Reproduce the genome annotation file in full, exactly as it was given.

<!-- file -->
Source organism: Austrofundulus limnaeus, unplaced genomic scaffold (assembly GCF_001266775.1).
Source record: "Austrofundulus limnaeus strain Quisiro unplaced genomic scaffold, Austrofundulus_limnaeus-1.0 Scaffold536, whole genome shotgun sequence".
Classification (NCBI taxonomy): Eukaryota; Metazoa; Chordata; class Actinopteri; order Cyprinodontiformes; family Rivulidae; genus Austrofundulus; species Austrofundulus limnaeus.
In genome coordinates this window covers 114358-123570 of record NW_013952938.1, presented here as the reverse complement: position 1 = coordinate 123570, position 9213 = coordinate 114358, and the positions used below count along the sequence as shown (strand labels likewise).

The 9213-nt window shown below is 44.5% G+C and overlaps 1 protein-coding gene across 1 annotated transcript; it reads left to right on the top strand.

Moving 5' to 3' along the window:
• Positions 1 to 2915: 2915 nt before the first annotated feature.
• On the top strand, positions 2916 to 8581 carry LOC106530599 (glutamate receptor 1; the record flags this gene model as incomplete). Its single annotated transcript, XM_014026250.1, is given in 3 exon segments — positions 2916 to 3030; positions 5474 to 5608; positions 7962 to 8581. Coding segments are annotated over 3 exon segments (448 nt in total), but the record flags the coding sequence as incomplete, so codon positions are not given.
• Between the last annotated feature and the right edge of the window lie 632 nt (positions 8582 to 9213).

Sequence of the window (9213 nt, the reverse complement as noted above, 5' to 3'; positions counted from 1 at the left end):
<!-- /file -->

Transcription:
Source organism: Austrofundulus limnaeus, unplaced genomic scaffold (assembly GCF_001266775.1).
Source record: "Austrofundulus limnaeus strain Quisiro unplaced genomic scaffold, Austrofundulus_limnaeus-1.0 Scaffold536, whole genome shotgun sequence".
Classification (NCBI taxonomy): Eukaryota; Metazoa; Chordata; class Actinopteri; order Cyprinodontiformes; family Rivulidae; genus Austrofundulus; species Austrofundulus limnaeus.
In genome coordinates this window covers 114358-123570 of record NW_013952938.1, presented here as the reverse complement: position 1 = coordinate 123570, position 9213 = coordinate 114358, and the positions used below count along the sequence as shown (strand labels likewise).

The 9213-nt window shown below is 44.5% G+C and overlaps 1 protein-coding gene across 1 annotated transcript; it reads left to right on the top strand.

Moving 5' to 3' along the window:
• Positions 1 to 2915: 2915 nt before the first annotated feature.
• On the top strand, positions 2916 to 8581 carry LOC106530599 (glutamate receptor 1; the record flags this gene model as incomplete). Its single annotated transcript, XM_014026250.1, is given in 3 exon segments — positions 2916 to 3030; positions 5474 to 5608; positions 7962 to 8581. Coding segments are annotated over 3 exon segments (448 nt in total), but the record flags the coding sequence as incomplete, so codon positions are not given.
• Between the last annotated feature and the right edge of the window lie 632 nt (positions 8582 to 9213).

Sequence of the window (9213 nt, the reverse complement as noted above, 5' to 3'; positions counted from 1 at the left end):